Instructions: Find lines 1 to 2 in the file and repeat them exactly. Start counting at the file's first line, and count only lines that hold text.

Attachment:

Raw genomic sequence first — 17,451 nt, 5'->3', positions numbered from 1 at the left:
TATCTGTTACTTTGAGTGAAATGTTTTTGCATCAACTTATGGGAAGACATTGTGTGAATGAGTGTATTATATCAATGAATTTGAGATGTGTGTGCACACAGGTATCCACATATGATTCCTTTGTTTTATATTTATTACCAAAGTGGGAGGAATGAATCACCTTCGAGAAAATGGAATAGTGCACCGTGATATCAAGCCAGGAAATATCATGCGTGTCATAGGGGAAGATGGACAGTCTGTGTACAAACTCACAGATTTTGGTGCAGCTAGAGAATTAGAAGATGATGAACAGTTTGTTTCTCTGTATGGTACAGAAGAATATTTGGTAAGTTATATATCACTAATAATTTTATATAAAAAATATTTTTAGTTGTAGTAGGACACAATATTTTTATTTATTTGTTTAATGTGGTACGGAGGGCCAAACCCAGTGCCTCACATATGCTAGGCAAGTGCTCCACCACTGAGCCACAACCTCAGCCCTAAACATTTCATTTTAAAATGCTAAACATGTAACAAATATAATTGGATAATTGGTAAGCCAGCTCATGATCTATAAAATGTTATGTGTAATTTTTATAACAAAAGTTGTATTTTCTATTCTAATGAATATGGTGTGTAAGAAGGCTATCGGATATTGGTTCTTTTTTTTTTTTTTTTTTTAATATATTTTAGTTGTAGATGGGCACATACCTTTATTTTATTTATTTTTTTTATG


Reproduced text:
Raw genomic sequence first — 17,451 nt, 5'->3', positions numbered from 1 at the left:
TATCTGTTACTTTGAGTGAAATGTTTTTGCATCAACTTATGGGAAGACATTGTGTGAATGAGTGTATTATATCAATGAATTTGAGATGTGTGTGCACACAGGTATCCACATATGATTCCTTTGTTTTATATTTATTACCAAAGTGGGAGGAATGAATCACCTTCGAGAAAATGGAATAGTGCACCGTGATATCAAGCCAGGAAATATCATGCGTGTCATAGGGGAAGATGGACAGTCTGTGTACAAACTCACAGATTTTGGTGCAGCTAGAGAATTAGAAGATGATGAACAGTTTGTTTCTCTGTATGGTACAGAAGAATATTTGGTAAGTTATATATCACTAATAATTTTATATAAAAAATATTTTTAGTTGTAGTAGGACACAATATTTTTATTTATTTGTTTAATGTGGTACGGAGGGCCAAACCCAGTGCCTCACATATGCTAGGCAAGTGCTCCACCACTGAGCCACAACCTCAGCCCTAAACATTTCATTTTAAAATGCTAAACATGTAACAAATATAATTGGATAATTGGTAAGCCAGCTCATGATCTATAAAATGTTATGTGTAATTTTTATAACAAAAGTTGTATTTTCTATTCTAATGAATATGGTGTGTAAGAAGGCTATCGGATATTGGTTCTTTTTTTTTTTTTTTTTTTAATATATTTTAGTTGTAGATGGGCACATACCTTTATTTTATTTATTTTTTTTATG